By Laurie Kahn
In February I returned to South Africa as part of a delegation studying post traumatic stress, and as a speaker at the First African Congress on Traumatic Stress. It was our charge to ponder the nature of trauma in a country undergoing dramatic social change. On a similar delegation three years ago we visited trauma clinics in Johannesburg and Capetown, and I had the privilege of seeing this captivating and beautiful country. The coastline of Capetown had remained a picture postcard that seemed imprinted in my mind: a beach surrounded by cliffs, white sand, and waters the richest colors of blue. When I first saw the coastline I noticed a figure emerging on the horizon. As it came into focus I could see a person riding a horse. The magical moment stayed with me. More than once I had dreamt of the abandonment and ecstasy of riding a horse on the beach.
So there I was in Capetown, staying in a hotel with serious and well-informed therapists in the field of trauma, and all I could think about was riding a horse on the beach. Two members of the delegation, Joyce and Sharon, agreed to accompany me as my personal “”dream team”. We arrived at the horse farm, my body filled with excitement and anticipation. We selected and mounted horses. Inside I was like a little kid jumping up and down with excitement. Externally my joy could only be recognized by the silly grin on my face. The beach opened up ahead of us; it was beautiful as I had anticipated. I began riding, galloping; I love the energy of a horse beneath me…The horse’s gait intensified – he began racing down the beach indifferent to my presence. My excitement gave way to fear.
The next moment I remember I was lying on the beach. Joyce was leaning over me telling me not to move. Blood was on my face, arms, and ear, and I was covered in seaweed. I lifted back onto a horse and we slowly walked back to the barn, and from there driven to the emergency room in a small hospital on the outskirts of Capetown.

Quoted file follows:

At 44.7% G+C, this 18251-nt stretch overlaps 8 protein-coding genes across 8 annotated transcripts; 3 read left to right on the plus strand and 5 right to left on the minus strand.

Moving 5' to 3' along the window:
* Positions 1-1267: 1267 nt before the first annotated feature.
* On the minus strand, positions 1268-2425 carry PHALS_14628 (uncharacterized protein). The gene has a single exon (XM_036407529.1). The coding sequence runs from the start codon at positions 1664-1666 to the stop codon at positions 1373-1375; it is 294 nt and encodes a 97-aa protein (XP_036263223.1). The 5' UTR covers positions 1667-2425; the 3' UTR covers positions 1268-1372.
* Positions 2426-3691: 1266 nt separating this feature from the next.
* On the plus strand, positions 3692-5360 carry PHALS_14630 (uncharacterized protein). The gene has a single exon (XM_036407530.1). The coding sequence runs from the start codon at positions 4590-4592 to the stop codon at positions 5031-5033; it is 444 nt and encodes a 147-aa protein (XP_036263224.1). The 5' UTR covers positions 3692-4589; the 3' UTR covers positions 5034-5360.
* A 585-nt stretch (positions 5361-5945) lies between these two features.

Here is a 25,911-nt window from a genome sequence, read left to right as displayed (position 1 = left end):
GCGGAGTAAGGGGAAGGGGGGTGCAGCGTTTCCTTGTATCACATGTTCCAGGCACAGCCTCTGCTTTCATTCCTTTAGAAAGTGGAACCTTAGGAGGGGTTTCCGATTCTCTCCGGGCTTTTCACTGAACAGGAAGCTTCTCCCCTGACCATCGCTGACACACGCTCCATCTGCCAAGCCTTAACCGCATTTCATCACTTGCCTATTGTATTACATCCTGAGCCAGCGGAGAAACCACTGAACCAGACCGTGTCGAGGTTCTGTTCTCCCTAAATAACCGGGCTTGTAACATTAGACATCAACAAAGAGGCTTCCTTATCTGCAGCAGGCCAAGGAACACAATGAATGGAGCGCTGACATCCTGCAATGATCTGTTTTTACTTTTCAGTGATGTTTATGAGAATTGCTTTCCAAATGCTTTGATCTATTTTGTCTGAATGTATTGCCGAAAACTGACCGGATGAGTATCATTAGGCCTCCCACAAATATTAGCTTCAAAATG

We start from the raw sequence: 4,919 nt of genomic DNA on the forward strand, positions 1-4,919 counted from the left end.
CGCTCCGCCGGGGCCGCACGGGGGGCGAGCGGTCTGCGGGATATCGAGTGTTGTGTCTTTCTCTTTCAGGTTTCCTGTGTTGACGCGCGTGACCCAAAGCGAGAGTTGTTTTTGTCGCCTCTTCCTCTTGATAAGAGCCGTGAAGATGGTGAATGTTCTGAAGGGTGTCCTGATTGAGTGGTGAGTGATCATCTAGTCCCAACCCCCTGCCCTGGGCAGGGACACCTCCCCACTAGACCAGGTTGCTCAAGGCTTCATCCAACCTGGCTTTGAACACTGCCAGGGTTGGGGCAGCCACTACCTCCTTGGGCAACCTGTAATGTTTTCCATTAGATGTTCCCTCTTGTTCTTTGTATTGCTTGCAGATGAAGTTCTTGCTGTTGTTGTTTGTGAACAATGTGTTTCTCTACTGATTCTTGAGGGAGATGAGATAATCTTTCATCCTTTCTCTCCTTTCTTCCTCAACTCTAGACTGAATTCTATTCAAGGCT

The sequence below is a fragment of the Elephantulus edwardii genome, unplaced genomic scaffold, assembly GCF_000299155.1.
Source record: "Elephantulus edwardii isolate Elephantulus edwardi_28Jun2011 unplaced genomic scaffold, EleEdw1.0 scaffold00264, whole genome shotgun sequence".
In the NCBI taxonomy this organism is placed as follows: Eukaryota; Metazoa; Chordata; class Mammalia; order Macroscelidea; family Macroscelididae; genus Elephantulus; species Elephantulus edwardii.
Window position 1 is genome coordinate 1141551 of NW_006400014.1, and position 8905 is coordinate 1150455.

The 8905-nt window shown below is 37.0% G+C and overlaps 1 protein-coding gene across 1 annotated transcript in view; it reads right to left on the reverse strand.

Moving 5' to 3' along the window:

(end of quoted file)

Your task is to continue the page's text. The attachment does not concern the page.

My friends and colleagues remarked “Laurie, you went to South Africa to study trauma, not to experience trauma.” I was puzzled by their reaction. Yes, my body was shaken. I had broken my hand in three places, yet the moment of fear and helplessness when I was thrown off the horse was not what I most remembered. My colleagues Joyce and Sharon had transformed into loving companions. They stayed by my side, advocated for me in the hospital, and provided constant care and warmth. As I returned to the delegation I was greeted with hugs and smiling faces. My bruises were evident, yet the world had remained a kind place. Twenty-four hours after surgery I spoke on a panel with women from South Africa and Israel. Words were spoken, experiences shared and boundaries melted as we shared our wisdom and our vulnerabilities working with trauma. I returned home triumphant, proud of my resiliency, feeling well held by the kindness of strangers and friends.
In South Africa the Truth and Reconciliation Commission had come to a close. A major task of the commission was to bear witnessto the victims of human atrocities. The survivors of torture and the witnesses of the murders of their sons told their stories. The voices that had been silenced during apartheid spoke and a nation listened; the victims surrounded by compassionate faces. My hand would heal in a few short months. Healing in South Africa is daunting, the wounds less visible and more penetrating. My core beliefs about self, the kindness of others and safety in the world were intact, theirs shattered.
Many in South Africa dream of and work toward national healing. Their example and my experience in South Africa continue to deepen my belief in the power of community to buffer wounds to the body, soul, and psyche.